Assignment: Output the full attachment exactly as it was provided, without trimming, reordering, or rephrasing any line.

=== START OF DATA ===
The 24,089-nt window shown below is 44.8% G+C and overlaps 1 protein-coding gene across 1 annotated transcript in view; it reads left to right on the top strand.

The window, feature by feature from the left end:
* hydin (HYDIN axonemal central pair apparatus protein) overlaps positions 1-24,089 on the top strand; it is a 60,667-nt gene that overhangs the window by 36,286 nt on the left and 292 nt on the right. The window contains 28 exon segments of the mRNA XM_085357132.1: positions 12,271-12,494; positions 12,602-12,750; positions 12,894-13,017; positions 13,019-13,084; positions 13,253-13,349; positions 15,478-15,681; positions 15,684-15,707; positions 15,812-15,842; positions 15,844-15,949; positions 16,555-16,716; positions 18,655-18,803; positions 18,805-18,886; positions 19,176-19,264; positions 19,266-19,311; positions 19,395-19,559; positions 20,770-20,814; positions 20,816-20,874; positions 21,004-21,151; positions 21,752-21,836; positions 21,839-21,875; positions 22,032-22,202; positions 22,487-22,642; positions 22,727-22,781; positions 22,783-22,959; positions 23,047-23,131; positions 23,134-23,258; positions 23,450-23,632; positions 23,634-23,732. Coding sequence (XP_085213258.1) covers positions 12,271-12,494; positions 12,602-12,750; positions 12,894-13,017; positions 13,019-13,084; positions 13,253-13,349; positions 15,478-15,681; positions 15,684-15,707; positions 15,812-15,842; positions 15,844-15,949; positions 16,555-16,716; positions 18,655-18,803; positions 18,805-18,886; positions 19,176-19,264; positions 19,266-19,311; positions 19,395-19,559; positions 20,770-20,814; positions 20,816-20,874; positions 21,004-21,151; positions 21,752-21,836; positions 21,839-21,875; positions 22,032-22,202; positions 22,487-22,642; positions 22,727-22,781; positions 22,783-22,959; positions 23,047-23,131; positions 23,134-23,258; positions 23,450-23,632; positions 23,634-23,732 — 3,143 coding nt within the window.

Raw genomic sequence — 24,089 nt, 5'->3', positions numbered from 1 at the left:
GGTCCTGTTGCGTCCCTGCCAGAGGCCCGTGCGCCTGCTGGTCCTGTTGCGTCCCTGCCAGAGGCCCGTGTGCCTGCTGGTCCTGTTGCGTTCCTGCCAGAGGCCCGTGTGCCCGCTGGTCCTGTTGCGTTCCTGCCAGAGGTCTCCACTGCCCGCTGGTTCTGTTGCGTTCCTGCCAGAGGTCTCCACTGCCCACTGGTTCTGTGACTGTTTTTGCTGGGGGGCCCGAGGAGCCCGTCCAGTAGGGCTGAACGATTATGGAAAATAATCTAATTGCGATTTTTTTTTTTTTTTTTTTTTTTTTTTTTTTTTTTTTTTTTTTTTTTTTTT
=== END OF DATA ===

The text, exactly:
The 24,089-nt window shown below is 44.8% G+C and overlaps 1 protein-coding gene across 1 annotated transcript in view; it reads left to right on the top strand.

The window, feature by feature from the left end:
* hydin (HYDIN axonemal central pair apparatus protein) overlaps positions 1-24,089 on the top strand; it is a 60,667-nt gene that overhangs the window by 36,286 nt on the left and 292 nt on the right. The window contains 28 exon segments of the mRNA XM_085357132.1: positions 12,271-12,494; positions 12,602-12,750; positions 12,894-13,017; positions 13,019-13,084; positions 13,253-13,349; positions 15,478-15,681; positions 15,684-15,707; positions 15,812-15,842; positions 15,844-15,949; positions 16,555-16,716; positions 18,655-18,803; positions 18,805-18,886; positions 19,176-19,264; positions 19,266-19,311; positions 19,395-19,559; positions 20,770-20,814; positions 20,816-20,874; positions 21,004-21,151; positions 21,752-21,836; positions 21,839-21,875; positions 22,032-22,202; positions 22,487-22,642; positions 22,727-22,781; positions 22,783-22,959; positions 23,047-23,131; positions 23,134-23,258; positions 23,450-23,632; positions 23,634-23,732. Coding sequence (XP_085213258.1) covers positions 12,271-12,494; positions 12,602-12,750; positions 12,894-13,017; positions 13,019-13,084; positions 13,253-13,349; positions 15,478-15,681; positions 15,684-15,707; positions 15,812-15,842; positions 15,844-15,949; positions 16,555-16,716; positions 18,655-18,803; positions 18,805-18,886; positions 19,176-19,264; positions 19,266-19,311; positions 19,395-19,559; positions 20,770-20,814; positions 20,816-20,874; positions 21,004-21,151; positions 21,752-21,836; positions 21,839-21,875; positions 22,032-22,202; positions 22,487-22,642; positions 22,727-22,781; positions 22,783-22,959; positions 23,047-23,131; positions 23,134-23,258; positions 23,450-23,632; positions 23,634-23,732 — 3,143 coding nt within the window.

Raw genomic sequence — 24,089 nt, 5'->3', positions numbered from 1 at the left:
GGTCCTGTTGCGTCCCTGCCAGAGGCCCGTGCGCCTGCTGGTCCTGTTGCGTCCCTGCCAGAGGCCCGTGTGCCTGCTGGTCCTGTTGCGTTCCTGCCAGAGGCCCGTGTGCCCGCTGGTCCTGTTGCGTTCCTGCCAGAGGTCTCCACTGCCCGCTGGTTCTGTTGCGTTCCTGCCAGAGGTCTCCACTGCCCACTGGTTCTGTGACTGTTTTTGCTGGGGGGCCCGAGGAGCCCGTCCAGTAGGGCTGAACGATTATGGAAAATAATCTAATTGCGATTTTTTTTTTTTTTTTTTTTTTTTTTTTTTTTTTTTTTTTTTTTTTTTTTT